Tom Falk, the CEO and Chairman of Kimberly Clark, the maker of Kleenex, Huggies and other leading brands, took his board to visit Costco, one of their biggest customers. Now, I’m at Costco weekly (there is one within 10 minutes of my house), but I suspect that the Kimberly-Clark board members are not regular shoppers (although one never knows!). Falk’s goal was simple, “It helps them to understand the business in a more hands-on way than presentations in board meetings ever could.”
Let’s change directions and go down the corporate ladder. If you staff is removed from your customers, they are not able to best serve them: they are less able to anticipate needs, spot needs that your company can serve, and are handicapped in their ability to best provide the goods and services the customer needs and wants.
Every day, your staff works with your patients, who are clearly your most important customers. But a medical practice has other customers as well – referring physicians, hospitals and other institutions, health plans, employers (to some extent) and others who refer people to you in a more informal way. You need these customers, and they need you as well. By bringing them around to visit these customers, your staff gains a better understanding of these organizations, and can build their own relationships. The more levels where you have relationships, the more that gets done on a day to day basis, and the more secure your relationship becomes.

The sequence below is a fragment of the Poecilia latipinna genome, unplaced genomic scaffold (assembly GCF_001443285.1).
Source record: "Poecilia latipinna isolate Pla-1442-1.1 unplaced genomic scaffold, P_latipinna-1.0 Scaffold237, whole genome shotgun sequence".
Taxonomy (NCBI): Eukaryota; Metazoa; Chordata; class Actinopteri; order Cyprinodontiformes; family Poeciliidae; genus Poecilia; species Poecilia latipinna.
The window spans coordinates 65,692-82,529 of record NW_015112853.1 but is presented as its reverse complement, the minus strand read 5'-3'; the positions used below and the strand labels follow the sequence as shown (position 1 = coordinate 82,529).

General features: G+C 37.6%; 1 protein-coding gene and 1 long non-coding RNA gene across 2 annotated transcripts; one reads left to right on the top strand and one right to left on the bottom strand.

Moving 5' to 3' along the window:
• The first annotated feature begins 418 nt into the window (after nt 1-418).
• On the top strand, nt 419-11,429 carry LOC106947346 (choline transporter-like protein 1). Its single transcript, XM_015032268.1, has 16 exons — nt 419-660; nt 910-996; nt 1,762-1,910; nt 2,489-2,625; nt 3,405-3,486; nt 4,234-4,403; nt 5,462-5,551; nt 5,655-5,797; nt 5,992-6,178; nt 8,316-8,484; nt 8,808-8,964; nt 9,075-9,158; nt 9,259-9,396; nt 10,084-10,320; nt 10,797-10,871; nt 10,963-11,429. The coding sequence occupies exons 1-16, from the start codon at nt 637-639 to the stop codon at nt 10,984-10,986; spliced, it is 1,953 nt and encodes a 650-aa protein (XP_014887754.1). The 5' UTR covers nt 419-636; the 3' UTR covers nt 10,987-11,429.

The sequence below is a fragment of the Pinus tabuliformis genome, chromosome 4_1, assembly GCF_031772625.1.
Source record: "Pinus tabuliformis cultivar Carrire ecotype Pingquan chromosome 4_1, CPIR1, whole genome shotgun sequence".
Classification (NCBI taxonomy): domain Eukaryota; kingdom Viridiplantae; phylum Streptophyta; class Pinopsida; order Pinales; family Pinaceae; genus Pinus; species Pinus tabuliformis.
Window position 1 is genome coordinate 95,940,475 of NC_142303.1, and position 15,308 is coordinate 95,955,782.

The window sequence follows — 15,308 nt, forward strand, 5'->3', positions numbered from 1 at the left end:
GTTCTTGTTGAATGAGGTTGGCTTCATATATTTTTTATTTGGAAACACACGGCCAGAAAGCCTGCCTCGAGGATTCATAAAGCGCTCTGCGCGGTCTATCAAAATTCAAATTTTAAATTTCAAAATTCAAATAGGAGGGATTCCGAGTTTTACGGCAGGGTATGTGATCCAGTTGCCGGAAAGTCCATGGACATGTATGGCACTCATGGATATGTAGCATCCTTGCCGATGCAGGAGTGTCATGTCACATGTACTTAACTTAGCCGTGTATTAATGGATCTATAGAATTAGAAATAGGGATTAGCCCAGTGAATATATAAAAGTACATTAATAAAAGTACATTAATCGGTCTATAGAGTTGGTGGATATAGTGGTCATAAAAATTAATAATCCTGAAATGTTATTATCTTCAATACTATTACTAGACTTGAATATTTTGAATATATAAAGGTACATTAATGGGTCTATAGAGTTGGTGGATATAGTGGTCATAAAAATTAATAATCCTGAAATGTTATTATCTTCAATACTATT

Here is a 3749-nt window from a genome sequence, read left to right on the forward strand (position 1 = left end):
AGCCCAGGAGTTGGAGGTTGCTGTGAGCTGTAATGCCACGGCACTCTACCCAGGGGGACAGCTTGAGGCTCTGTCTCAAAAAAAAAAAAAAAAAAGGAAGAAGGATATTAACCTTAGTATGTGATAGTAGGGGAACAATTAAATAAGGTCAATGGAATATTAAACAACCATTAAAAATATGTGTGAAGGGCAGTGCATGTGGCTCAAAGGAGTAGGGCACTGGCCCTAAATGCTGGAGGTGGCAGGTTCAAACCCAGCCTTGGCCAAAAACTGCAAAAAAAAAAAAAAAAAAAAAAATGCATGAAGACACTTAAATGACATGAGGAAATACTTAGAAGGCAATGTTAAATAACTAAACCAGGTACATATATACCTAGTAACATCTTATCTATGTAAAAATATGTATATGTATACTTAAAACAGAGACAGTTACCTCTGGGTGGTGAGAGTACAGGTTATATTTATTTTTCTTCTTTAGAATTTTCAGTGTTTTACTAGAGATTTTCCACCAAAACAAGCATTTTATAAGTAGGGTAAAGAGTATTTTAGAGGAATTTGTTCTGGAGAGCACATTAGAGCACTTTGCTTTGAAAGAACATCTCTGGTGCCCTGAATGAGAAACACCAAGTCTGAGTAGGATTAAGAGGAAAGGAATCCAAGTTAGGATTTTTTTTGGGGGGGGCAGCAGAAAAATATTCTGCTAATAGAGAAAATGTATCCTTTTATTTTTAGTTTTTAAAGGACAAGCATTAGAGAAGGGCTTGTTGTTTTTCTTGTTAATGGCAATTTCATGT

With many millions of dollars of business at stake, CEO Falk will take his board and spend a day with an equally large customer (Target was their site visit last year). You may only spend an hour or two in your visit, but it’s enough time to open the relationship. You can follow-up by inviting people over to your practice – a brief tour (unless there is something particularly interesting) followed by some discussion of how you are working to improve patient care and outcomes through education and prevention. Bringing in lunch (again – your nickel, not a drug company’s) is a good setting for this part of the visit, for both your discussion and informal “getting to know you” afterwards before your guests leave.
In many ways, business is about who you know, and who you can get to know. Get to know your customers today.